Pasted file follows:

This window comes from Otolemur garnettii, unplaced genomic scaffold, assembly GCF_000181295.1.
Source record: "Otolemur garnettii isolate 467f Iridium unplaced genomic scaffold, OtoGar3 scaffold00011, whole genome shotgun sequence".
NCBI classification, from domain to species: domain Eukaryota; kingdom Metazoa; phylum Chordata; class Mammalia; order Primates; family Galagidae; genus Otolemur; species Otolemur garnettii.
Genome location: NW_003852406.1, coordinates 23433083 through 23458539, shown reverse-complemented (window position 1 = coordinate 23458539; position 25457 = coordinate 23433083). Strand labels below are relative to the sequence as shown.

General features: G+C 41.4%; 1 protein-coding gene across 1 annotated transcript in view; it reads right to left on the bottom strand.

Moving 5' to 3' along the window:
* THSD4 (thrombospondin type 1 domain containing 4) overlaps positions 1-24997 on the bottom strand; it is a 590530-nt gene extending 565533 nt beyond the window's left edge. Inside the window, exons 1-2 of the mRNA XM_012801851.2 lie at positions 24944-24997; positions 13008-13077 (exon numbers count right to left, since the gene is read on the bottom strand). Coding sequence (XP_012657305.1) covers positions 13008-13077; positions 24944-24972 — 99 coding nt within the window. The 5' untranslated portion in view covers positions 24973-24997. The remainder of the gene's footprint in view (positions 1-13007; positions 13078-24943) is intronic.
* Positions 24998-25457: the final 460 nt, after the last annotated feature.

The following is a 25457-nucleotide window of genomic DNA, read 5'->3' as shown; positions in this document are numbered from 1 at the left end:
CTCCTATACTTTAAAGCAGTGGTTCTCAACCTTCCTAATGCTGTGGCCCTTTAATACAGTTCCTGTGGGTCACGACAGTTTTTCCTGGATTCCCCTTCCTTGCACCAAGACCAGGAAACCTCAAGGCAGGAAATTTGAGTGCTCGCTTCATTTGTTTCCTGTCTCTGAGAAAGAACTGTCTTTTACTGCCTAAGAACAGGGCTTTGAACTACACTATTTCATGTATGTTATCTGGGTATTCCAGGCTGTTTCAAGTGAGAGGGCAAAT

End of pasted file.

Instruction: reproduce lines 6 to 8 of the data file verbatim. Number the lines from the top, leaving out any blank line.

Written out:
Moving 5' to 3' along the window:
* THSD4 (thrombospondin type 1 domain containing 4) overlaps positions 1-24997 on the bottom strand; it is a 590530-nt gene extending 565533 nt beyond the window's left edge. Inside the window, exons 1-2 of the mRNA XM_012801851.2 lie at positions 24944-24997; positions 13008-13077 (exon numbers count right to left, since the gene is read on the bottom strand). Coding sequence (XP_012657305.1) covers positions 13008-13077; positions 24944-24972 — 99 coding nt within the window. The 5' untranslated portion in view covers positions 24973-24997. The remainder of the gene's footprint in view (positions 1-13007; positions 13078-24943) is intronic.
* Positions 24998-25457: the final 460 nt, after the last annotated feature.